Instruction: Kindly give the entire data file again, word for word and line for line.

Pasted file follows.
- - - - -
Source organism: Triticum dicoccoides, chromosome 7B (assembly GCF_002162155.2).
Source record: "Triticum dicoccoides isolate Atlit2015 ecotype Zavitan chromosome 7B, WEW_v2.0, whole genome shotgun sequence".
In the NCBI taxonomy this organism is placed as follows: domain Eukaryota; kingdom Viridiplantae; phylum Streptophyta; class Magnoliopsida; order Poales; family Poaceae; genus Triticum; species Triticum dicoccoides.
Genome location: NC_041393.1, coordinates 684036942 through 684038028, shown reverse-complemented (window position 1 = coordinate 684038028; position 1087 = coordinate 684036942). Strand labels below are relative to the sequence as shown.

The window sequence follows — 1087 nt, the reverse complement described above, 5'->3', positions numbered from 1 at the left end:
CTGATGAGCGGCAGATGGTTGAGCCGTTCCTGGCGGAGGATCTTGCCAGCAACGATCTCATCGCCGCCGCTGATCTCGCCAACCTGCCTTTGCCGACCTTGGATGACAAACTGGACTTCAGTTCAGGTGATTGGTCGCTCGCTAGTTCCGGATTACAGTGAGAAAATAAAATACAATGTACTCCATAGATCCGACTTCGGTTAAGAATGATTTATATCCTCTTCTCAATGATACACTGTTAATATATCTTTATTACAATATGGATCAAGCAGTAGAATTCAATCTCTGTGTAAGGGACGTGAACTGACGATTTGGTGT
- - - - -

Source organism: Triticum dicoccoides, chromosome 7B (assembly GCF_002162155.2).
Source record: "Triticum dicoccoides isolate Atlit2015 ecotype Zavitan chromosome 7B, WEW_v2.0, whole genome shotgun sequence".
In the NCBI taxonomy this organism is placed as follows: domain Eukaryota; kingdom Viridiplantae; phylum Streptophyta; class Magnoliopsida; order Poales; family Poaceae; genus Triticum; species Triticum dicoccoides.
Genome location: NC_041393.1, coordinates 684036942 through 684038028, shown reverse-complemented (window position 1 = coordinate 684038028; position 1087 = coordinate 684036942). Strand labels below are relative to the sequence as shown.

The window sequence follows — 1087 nt, the reverse complement described above, 5'->3', positions numbered from 1 at the left end:
CTGATGAGCGGCAGATGGTTGAGCCGTTCCTGGCGGAGGATCTTGCCAGCAACGATCTCATCGCCGCCGCTGATCTCGCCAACCTGCCTTTGCCGACCTTGGATGACAAACTGGACTTCAGTTCAGGTGATTGGTCGCTCGCTAGTTCCGGATTACAGTGAGAAAATAAAATACAATGTACTCCATAGATCCGACTTCGGTTAAGAATGATTTATATCCTCTTCTCAATGATACACTGTTAATATATCTTTATTACAATATGGATCAAGCAGTAGAATTCAATCTCTGTGTAAGGGACGTGAACTGACGATTTGGTGT